The system also allows police to file "be on the lookout" reports, known as BOLOs, based on officer hunches—or potentially even grudges—and accessible to any agency that signs on. David and his staff have even pulled over cars and seized assets on a contract basis for local departments—an arrangement that got them threatened with arrest by one pissed off judge.

Even before Black Asphalt debuted in 2004, Desert Snow received "millions from federal contracts and grants as the leader of a cottage industry of firms teaching aggressive methods for highway interdiction." It continues to receive taxpayer funds, including $268,000 so far this year from Customs and Border Protection.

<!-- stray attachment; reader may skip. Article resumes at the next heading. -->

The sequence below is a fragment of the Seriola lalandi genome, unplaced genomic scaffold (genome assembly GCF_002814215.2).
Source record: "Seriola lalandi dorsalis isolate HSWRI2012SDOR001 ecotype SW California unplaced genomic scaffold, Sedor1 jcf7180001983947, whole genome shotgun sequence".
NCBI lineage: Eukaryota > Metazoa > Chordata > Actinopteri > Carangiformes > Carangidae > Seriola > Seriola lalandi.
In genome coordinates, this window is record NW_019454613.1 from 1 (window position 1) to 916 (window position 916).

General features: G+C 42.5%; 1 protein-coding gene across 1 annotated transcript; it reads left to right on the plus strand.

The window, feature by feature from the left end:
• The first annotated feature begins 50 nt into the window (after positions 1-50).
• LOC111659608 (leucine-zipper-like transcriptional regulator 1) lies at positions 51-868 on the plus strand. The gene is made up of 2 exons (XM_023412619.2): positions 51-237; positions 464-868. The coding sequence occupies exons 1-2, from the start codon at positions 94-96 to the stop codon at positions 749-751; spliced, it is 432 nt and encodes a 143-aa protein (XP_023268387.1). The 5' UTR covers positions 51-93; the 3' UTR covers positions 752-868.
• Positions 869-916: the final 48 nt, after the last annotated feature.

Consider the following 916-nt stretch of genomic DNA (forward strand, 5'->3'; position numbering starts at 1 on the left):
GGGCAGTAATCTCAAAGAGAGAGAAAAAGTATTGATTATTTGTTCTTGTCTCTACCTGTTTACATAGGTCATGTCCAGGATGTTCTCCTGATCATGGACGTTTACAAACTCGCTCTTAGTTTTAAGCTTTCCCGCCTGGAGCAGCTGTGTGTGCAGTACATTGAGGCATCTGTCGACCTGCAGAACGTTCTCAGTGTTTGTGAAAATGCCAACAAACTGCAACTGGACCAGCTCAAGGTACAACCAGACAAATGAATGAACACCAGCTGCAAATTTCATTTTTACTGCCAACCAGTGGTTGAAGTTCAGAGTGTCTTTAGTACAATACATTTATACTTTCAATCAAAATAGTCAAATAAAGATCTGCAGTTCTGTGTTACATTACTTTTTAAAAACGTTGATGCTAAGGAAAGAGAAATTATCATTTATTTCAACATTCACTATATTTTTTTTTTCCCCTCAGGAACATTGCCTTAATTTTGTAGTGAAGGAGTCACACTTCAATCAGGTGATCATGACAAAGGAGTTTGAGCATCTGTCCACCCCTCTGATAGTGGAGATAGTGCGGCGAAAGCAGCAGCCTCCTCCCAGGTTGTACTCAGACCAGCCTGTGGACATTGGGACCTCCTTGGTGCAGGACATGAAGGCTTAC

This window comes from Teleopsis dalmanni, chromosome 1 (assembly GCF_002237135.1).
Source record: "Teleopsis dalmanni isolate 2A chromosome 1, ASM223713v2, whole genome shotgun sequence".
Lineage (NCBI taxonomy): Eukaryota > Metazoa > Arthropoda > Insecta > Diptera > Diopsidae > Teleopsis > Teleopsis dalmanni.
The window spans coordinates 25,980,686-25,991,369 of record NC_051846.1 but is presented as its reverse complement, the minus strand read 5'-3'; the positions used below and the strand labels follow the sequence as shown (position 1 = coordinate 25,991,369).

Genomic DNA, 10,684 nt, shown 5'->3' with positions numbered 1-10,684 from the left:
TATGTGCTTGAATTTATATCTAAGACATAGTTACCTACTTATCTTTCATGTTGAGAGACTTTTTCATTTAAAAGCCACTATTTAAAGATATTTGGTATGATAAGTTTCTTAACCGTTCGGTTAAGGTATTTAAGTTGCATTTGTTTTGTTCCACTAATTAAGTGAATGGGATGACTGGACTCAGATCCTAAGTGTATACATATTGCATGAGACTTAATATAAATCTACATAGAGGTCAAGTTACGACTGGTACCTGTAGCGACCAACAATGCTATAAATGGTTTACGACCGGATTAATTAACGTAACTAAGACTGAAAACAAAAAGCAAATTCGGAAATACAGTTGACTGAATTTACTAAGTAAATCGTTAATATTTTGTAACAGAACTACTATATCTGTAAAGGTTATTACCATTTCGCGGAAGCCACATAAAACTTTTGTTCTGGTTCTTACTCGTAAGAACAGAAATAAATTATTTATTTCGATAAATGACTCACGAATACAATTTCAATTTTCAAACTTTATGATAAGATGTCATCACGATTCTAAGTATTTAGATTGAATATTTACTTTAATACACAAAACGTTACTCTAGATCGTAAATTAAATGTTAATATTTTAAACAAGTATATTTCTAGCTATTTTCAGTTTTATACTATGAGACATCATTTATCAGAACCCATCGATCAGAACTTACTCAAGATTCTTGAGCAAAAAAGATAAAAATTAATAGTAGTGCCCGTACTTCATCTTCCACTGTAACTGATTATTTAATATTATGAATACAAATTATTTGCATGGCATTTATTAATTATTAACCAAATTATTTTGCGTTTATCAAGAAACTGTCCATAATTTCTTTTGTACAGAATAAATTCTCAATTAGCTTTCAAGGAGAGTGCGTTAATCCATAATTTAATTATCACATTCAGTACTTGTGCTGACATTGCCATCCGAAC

Black Asphalt is now nominally under the control of an Oklahoma sheriff's department to defuse concerns about its private nature. But it remains a way of outsourcing squirrelly police tactics by "privatizing" them to a company that exists to do on behalf of government agencies what they really aren't allowed to do themselves. In some ways, Black Asphalt resembles Vigilant Solutions' National Vehicle Location Service, which records and stores license plate records on behalf of agencies that then don't have to use their own resources or come up with their own privacy policies.

Why worry about oversight and civil liberties protections when you can outsource the dirty work and claim that your own hands are clean? Especially when, as with asset forfeiture, the results are so lucrative.